This article is written by our friends at Breeze, who make it easy to buy long term disability insurance online.
For business owners, freelancers, and gig workers alike, the financial protection provided by disability insurance is simply a must-have. Disability insurance secures your greatest asset—the ability to keep earning the income you rely on—against the risk of injuries and illnesses. Without it, the negative financial impact of an unexpected disability can sink your business.
Still, the need for disability insurance is often overlooked due to:
Misconceptions about how it works and the chances of becoming disabled.
An archaic buying experience that is time-consuming and confusing.
It’s time to set the record straight on disability insurance for the self-employed.
How Disability Insurance Works
Putting a disability insurance plan in place protects your source of income from injuries and illnesses. If you become too sick or hurt to work for an extended period of time, disability insurance can replace a portion of your monthly earnings while you get back on your feet. The benefit amount you receive is treated as tax-free income that you can use to pay bills, buy groceries—whatever you need to maintain your lifestyle.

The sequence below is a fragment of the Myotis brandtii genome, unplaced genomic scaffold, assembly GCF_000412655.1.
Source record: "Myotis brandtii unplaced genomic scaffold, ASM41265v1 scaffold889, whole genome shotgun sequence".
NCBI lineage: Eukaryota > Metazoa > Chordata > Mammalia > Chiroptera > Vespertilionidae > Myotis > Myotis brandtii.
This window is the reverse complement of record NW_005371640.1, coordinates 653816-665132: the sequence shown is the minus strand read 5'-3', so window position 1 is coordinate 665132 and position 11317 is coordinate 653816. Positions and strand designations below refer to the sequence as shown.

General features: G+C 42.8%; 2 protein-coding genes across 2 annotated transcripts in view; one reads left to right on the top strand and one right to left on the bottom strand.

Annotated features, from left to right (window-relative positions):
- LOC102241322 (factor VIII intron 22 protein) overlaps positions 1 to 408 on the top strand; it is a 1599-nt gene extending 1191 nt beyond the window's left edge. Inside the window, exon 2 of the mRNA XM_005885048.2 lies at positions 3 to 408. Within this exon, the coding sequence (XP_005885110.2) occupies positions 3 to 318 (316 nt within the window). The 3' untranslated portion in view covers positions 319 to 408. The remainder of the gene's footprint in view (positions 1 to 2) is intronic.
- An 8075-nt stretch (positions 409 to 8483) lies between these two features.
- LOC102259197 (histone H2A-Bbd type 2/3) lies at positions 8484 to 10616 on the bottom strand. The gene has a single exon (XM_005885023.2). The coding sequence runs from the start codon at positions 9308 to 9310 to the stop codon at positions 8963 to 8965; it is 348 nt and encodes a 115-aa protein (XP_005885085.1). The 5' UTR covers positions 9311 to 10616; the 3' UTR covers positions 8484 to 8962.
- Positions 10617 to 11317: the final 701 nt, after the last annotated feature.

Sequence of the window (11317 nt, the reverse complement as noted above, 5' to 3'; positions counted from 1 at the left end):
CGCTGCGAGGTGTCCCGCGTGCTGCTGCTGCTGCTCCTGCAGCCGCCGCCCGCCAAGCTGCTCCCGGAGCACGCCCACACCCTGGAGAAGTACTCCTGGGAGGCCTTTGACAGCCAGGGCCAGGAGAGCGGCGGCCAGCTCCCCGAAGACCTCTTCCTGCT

There are two main types of disability insurance:
Long term disability insurance
Covers serious conditions lasting longer than three months (including permanent conditions), from cancer and heart disease to arthritis and back pain. Benefits typically kick in 90 days after a disability occurs and lasts five years.
Short term disability insurance
Covers temporary injuries and illnesses lasting less than three months that people generally recover from, such as a broken wrist or maternity leave for pregnancy. Benefits typically kick in 14 days after a disability occurs and lasts three months.
Both types of coverage can be obtained individually and as part of a group, such as an employer-sponsored plan. But for self-employed workers, employer-sponsored group coverage is out of the question. This makes owning an individual disability insurance policy all the more important.
Now that you have a better understanding of how disability insurance works, the question becomes: Do you actually need it?
The Facts About Disabilities
Disability insurance is often brushed aside because you don’t think you’ll ever need to use it. This couldn’t be further from the truth. Just take a look at the following statistics about the likelihood of disabilities and their financial impact:
According to the Social Security Administration, 25% of today’s 20-year-olds will experience a disability that prevents them from working for at least one year before reaching normal retirement age. It truly can happen to you.
Life Happens found that 70% of working Americans couldn’t make it one month without a paycheck before experiencing financial hardship. Every emergency fund will run out sooner or later.
The Council for Disability Awareness reports that 90% of long-term disabilities result from illnesses, as opposed to injuries from accidents. Although freak accidents do happen, serious medical conditions are the most likely to keep you out of work.